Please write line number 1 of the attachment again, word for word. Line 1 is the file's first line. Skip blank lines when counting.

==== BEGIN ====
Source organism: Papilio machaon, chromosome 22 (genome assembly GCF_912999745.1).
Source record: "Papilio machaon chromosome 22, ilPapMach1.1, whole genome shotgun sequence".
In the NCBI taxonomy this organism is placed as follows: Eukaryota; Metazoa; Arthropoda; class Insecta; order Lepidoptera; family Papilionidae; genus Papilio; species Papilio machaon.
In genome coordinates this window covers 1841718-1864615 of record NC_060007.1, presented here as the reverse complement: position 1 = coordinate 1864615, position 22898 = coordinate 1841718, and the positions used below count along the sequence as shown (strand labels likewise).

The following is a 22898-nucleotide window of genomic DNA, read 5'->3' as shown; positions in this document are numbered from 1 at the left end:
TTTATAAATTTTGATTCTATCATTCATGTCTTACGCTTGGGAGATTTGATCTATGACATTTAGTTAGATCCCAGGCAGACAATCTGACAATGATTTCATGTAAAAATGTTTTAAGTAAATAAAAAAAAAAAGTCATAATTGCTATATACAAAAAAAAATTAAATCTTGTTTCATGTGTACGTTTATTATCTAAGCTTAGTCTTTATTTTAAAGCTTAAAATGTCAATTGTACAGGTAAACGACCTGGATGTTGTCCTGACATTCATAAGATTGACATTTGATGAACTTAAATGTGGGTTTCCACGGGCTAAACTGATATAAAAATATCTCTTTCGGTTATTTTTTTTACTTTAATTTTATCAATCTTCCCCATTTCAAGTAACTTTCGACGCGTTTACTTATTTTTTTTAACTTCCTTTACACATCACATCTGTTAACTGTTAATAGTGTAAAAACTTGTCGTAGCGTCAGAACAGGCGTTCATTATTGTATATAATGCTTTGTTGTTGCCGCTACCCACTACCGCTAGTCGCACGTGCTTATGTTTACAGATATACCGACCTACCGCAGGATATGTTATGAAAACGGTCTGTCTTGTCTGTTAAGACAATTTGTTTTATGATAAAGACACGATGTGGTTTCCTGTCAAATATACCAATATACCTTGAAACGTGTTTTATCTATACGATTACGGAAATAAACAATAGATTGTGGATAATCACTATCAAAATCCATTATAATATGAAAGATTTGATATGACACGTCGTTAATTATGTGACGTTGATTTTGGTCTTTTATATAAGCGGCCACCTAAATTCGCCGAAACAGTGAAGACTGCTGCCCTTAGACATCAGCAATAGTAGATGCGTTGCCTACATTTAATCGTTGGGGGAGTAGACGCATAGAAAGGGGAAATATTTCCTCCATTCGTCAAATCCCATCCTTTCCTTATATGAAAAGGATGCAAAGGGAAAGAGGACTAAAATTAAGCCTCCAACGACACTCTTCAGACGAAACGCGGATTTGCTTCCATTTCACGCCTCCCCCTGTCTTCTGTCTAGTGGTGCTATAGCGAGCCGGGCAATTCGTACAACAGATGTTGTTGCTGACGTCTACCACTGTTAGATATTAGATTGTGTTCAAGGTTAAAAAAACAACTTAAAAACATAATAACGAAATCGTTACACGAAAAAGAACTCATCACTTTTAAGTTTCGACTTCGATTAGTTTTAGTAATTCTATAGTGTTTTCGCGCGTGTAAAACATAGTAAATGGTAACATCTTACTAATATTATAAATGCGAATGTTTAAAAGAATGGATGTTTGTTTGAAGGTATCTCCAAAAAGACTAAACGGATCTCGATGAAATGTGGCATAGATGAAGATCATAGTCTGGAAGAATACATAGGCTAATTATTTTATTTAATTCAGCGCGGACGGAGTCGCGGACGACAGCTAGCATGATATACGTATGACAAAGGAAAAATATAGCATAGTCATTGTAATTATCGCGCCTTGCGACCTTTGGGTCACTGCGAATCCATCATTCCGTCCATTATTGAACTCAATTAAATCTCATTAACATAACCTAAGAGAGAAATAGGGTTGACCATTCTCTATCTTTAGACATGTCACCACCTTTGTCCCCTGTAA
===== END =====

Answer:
Source organism: Papilio machaon, chromosome 22 (genome assembly GCF_912999745.1).